4. Explanation 1 of Section 8 points to a case in which a person whose conduct is in dispute mixes up together actions and statements; and in such a case those actions and statements may be proved as a whole. For instance, a person is seen running down a street in a wounded condition, and calling out the name of his assailant, and the circumstances under which the injuries were inflicted. Here what the injured person says and what he does may be taken together and proved as a whole. But the case would be very different if some passer-by stopped him and suggested some name, or asked some question regarding the transaction. If a person were found making such statements without any question first being asked, then his statements might be regarded as a part of his conduct. But where the statement is made merely in response to some question or suggestion, it shows a state of things introduced, not by the fact in issue, but by the interposition of something else. For these reasons I think that the signs made by the deceased cannot be admitted by way of 'conduct' under Section 8 of the Evidence Act.
5. I now turn to the other part of the argument,--that which relates to Section 32.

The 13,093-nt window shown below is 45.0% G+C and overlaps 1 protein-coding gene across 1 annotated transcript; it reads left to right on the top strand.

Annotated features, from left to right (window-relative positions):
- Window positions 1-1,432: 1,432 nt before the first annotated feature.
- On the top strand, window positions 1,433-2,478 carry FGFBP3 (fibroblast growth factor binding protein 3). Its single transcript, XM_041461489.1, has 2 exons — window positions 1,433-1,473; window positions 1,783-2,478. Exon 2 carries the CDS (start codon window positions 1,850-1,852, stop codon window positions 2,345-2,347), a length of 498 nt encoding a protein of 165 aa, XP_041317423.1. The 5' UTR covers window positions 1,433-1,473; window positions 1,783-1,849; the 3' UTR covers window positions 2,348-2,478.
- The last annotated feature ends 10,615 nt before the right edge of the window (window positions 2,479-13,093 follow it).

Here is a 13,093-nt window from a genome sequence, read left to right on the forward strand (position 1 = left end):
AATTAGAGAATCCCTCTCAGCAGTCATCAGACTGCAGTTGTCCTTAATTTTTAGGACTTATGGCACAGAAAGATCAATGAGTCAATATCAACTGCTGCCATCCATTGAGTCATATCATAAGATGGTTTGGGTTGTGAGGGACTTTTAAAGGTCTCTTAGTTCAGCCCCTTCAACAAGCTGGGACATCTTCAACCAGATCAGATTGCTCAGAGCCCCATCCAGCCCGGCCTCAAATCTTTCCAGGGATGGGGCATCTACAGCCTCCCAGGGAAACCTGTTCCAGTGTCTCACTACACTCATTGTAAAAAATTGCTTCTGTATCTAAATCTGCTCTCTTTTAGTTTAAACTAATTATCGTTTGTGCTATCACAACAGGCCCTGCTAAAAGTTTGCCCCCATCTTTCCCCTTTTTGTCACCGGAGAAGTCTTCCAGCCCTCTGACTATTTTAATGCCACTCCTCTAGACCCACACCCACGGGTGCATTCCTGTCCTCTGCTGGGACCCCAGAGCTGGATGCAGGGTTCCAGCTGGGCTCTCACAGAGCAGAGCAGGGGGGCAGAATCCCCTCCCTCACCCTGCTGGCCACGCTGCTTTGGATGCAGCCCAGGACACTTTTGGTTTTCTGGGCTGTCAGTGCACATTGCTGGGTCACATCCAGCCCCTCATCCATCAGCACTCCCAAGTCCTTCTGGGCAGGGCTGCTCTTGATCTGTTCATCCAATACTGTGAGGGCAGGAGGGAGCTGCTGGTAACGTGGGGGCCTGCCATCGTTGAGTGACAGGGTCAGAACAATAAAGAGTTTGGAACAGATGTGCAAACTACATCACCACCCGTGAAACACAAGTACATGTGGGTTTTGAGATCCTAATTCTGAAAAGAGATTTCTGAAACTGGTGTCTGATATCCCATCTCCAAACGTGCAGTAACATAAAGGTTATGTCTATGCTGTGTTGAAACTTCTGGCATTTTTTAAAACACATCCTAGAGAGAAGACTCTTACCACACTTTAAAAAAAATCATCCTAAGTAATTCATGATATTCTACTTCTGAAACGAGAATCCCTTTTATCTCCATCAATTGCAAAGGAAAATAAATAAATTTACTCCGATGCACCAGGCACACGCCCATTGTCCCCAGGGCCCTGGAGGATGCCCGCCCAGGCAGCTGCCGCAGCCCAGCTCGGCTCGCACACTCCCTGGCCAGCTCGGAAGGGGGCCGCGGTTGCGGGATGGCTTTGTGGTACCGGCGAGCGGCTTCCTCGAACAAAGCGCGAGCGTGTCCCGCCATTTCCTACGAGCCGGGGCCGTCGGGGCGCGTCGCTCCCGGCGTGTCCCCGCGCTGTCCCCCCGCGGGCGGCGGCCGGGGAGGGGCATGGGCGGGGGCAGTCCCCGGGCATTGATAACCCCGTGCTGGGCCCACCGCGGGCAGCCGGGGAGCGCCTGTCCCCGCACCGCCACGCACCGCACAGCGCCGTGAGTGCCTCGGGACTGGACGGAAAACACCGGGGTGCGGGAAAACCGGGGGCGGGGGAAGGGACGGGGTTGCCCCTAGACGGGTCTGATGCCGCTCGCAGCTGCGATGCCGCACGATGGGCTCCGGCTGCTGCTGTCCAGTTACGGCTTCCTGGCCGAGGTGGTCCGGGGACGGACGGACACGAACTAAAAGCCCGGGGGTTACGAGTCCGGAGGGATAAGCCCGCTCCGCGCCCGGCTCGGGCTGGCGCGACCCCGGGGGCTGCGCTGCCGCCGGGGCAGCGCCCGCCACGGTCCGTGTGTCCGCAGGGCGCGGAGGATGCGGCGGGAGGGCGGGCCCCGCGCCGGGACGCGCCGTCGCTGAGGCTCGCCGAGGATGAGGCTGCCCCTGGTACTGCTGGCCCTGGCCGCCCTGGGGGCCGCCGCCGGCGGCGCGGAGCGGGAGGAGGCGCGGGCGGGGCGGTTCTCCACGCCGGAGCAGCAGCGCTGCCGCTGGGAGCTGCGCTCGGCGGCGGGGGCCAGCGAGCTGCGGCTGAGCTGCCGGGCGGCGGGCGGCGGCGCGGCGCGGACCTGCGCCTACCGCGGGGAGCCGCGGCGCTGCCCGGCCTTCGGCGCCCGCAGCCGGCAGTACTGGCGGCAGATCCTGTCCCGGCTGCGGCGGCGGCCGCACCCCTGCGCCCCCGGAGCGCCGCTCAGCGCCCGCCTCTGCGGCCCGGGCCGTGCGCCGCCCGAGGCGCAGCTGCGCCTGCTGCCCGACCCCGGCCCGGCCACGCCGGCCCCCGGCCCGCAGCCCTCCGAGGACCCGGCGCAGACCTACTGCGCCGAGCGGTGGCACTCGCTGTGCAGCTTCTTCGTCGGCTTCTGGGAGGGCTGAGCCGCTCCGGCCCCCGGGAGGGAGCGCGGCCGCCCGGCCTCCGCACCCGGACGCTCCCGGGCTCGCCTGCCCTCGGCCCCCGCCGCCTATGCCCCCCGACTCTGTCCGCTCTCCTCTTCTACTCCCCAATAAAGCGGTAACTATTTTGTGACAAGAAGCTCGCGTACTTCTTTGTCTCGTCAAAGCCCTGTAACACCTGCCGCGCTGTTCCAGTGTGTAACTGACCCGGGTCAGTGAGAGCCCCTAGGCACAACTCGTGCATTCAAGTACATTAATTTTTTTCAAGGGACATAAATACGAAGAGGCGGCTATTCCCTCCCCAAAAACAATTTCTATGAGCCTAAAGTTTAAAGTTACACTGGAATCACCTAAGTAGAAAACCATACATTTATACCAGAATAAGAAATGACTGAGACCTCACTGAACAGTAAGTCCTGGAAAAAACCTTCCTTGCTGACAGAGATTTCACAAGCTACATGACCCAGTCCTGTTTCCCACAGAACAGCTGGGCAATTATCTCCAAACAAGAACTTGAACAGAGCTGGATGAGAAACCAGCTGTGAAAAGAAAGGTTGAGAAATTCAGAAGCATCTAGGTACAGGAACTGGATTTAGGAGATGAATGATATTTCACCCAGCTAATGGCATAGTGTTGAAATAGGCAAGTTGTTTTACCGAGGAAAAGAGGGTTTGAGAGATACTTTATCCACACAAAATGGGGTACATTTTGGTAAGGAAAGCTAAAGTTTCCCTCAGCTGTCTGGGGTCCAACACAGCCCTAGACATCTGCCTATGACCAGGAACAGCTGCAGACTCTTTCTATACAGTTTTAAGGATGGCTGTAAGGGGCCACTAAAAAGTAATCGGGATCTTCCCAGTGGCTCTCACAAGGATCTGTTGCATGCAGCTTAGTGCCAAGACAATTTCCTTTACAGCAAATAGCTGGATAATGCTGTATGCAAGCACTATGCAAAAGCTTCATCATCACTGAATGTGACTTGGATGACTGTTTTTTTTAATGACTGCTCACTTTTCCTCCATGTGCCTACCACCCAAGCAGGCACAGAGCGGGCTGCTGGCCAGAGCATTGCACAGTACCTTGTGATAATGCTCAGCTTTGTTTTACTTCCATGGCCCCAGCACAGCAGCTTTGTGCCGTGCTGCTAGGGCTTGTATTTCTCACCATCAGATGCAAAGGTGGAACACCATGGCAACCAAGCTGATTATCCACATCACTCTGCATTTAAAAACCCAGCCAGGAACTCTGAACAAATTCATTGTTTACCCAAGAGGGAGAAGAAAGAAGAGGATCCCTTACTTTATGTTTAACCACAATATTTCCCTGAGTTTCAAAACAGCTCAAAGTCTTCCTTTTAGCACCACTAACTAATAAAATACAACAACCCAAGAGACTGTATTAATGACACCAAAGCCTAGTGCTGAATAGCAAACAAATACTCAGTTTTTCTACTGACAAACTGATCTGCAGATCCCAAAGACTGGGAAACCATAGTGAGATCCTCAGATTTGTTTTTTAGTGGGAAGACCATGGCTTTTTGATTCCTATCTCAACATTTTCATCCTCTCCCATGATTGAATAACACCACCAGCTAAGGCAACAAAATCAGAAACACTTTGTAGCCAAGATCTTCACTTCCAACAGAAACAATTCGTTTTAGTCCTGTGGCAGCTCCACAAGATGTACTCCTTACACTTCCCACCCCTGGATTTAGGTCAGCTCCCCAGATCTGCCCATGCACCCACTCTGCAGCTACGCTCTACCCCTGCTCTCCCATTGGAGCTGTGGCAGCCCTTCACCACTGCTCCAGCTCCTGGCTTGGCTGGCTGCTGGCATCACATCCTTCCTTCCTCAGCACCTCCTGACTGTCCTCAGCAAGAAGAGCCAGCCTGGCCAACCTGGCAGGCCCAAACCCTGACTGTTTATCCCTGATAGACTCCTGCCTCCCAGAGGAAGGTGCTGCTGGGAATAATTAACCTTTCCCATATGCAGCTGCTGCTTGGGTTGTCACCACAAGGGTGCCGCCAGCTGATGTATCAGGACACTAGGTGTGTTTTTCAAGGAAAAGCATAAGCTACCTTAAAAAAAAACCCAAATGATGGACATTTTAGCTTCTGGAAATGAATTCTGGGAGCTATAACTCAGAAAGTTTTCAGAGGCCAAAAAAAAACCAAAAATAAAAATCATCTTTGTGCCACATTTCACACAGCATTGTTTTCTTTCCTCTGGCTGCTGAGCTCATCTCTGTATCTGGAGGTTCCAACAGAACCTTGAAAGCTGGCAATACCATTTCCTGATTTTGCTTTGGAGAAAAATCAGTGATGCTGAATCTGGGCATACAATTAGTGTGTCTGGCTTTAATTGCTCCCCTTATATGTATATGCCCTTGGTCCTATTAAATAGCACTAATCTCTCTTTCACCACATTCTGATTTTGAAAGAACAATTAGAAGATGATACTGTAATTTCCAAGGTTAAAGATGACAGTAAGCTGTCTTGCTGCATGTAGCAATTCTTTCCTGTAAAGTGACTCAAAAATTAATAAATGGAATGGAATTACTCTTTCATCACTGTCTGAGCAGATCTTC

6. In the first place, it is clear that Section 32 was intended by the framers of the Act to provide for cases of 'dying declarations;' that is to say, where a person mortally injured makes certain statements regarding the cause and other circumstances of the injury, and then dies. These statements may be given in evidence under Section 32. If I had been compelled to hold that these signs were not admissible under Section 32, I should have regretted it, because I feel that they are admissible under a. 32 or not at all. I think that the Legislature intended that such evidence should be admitted only within the limits provided by that section, and that if they cannot be brought under that, we ought not to search too carefully for other provisions under which to admit them. The statement, assuming it to be such, was here made by a witness, that is, by one who was conscious, and who knew the truth, and whose evidence would have been the best possible if she had continued to live. The only question would then have been as to the truth of her evidence. Of her competency to speak the truth of the matter, there could, of course, be no doubt. But she is dead, and cannot be called as a witness, and the question then arises whether you can, as it were, make her a witness notwithstanding her death, and give in evidence the statements which she made. To make such a state of things possible, Section 32 of the Evidence Act was passed. That section says that the statement, whether written or verbal, must be a statement as to relevant facts. In the present case that condition is of course satisfied. The question then arises--Is the statement a 'verbal' one? 'Verbal' means by words. It is not necessary that the words should be spoken. If the term used in the section were 'oral,' it might be that the statement must be confined to words spoken by the mouth. But the meaning of 'verbal' is something wider. From the earliest times it has been held that the words of another person may be so adopted by a witness as to be properly treated as the words of the witness himself. The same objection which is now made to the admission in evidence of these signs might equally be made to the assent given by a witness in an action to leading questions put by counsel. If, for example, counsel were to ask--'Is this place a thousand miles from Calcutta?' and the witness replied 'Yes,' it might be said that the witness made no statement as to the distance referred to. The objection to leading questions is not that they are absolutely illegal, but only that they are unfair. The only question here is, whether the deceased, by the signs of assent which she made, adopted the verbal statements employed by the questions? I think it must be held that she did so. I have felt some difficulty in arriving at this conclusion, because it is plain that evidence of this description requires strong safeguards before it can properly be accepted. But since the deceased might undoubtedly have adopted the words of the Deputy Magistrate by express words, such as 'Yes,' though even in that case the words in which the statement was actually made would not have been her own, I think she might equally adopt them by signs also. On these grounds, I would answer the reference in the amended form, which I indicated at the outset, in the affirmative.